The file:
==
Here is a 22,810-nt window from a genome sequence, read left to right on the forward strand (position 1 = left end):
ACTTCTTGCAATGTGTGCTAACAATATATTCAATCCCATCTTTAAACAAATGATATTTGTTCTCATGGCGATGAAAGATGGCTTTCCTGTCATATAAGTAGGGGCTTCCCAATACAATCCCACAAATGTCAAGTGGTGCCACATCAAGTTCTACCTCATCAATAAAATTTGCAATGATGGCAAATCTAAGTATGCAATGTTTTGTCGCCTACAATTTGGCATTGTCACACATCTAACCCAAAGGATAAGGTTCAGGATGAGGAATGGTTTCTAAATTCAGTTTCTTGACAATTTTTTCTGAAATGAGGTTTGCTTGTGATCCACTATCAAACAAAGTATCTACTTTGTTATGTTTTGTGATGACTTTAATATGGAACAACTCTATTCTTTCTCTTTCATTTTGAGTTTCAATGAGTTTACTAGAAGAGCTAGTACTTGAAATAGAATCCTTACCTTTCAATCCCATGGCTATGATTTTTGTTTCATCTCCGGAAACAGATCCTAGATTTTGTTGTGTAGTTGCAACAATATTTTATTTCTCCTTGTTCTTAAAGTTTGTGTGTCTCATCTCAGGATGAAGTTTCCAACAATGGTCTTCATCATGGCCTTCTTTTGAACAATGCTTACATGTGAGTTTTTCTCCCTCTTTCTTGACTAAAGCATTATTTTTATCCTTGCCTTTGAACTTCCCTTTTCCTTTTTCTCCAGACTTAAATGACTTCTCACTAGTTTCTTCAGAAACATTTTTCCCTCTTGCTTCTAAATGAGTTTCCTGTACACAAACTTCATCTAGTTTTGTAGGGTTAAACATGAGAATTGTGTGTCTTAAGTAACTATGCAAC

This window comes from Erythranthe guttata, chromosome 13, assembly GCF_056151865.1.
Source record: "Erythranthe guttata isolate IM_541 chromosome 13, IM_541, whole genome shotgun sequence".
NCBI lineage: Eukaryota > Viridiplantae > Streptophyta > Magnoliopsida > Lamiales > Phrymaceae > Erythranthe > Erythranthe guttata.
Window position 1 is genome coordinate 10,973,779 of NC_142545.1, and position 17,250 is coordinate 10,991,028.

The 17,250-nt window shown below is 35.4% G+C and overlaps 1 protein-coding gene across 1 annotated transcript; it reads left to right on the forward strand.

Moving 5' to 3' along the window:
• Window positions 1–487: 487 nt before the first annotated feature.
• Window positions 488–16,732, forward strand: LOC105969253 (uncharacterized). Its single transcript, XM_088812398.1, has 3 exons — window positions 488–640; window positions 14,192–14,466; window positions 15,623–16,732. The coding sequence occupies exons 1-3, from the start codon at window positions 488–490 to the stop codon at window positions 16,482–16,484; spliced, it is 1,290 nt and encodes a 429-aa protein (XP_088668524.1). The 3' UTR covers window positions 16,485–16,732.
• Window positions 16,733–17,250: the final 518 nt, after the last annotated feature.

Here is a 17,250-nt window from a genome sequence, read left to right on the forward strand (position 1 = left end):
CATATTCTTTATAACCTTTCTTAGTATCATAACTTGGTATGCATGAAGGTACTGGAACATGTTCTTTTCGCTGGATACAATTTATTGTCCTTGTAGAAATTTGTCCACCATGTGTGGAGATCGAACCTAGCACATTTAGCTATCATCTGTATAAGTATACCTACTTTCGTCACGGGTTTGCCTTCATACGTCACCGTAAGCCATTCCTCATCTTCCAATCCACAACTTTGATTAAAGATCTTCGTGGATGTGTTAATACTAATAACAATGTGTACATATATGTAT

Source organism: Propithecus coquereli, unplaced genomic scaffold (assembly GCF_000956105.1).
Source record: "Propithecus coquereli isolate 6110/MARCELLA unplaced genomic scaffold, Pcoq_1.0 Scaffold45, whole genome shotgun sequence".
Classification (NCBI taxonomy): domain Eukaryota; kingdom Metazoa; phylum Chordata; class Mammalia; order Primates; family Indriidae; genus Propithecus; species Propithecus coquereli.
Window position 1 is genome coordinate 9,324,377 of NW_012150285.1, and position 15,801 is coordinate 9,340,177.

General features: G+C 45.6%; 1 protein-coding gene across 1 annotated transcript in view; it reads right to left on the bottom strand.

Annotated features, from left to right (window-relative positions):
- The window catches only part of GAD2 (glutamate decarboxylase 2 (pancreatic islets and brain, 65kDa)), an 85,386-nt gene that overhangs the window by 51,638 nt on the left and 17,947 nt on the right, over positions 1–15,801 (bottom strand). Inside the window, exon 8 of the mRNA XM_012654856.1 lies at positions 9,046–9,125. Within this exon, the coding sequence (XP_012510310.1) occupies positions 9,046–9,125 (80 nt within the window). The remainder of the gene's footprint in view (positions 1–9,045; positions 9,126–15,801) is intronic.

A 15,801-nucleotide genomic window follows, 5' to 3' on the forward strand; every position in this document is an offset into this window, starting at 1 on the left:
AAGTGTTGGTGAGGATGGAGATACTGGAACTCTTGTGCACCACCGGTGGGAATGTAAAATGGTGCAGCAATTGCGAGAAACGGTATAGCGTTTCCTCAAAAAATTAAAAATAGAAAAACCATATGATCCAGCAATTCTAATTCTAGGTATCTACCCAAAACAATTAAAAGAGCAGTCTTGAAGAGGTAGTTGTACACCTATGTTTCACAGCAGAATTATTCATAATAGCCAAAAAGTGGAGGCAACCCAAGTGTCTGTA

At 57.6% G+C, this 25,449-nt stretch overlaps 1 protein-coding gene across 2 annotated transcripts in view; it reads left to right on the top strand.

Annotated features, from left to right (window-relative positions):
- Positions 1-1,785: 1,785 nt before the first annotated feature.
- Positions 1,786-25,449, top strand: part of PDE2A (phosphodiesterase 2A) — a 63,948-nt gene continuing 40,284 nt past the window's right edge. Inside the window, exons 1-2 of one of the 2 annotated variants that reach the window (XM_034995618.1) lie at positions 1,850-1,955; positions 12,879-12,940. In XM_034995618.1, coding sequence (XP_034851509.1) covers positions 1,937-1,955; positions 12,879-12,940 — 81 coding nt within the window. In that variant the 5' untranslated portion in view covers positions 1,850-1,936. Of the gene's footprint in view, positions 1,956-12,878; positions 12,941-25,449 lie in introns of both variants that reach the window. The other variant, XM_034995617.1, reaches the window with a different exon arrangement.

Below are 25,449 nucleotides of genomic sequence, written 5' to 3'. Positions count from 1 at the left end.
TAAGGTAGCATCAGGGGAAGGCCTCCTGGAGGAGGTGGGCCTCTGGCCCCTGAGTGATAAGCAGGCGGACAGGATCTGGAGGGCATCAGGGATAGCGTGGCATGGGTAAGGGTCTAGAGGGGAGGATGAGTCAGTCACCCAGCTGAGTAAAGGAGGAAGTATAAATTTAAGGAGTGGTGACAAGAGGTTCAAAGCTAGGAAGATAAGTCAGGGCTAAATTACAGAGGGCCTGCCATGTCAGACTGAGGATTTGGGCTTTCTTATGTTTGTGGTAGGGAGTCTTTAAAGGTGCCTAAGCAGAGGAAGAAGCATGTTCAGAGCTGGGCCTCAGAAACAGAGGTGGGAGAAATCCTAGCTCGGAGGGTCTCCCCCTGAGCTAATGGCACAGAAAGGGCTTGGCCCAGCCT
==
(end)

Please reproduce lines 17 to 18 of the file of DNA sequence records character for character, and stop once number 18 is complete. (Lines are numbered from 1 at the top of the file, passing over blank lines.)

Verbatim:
Window position 1 is genome coordinate 9,324,377 of NW_012150285.1, and position 15,801 is coordinate 9,340,177.

General features: G+C 45.6%; 1 protein-coding gene across 1 annotated transcript in view; it reads right to left on the bottom strand.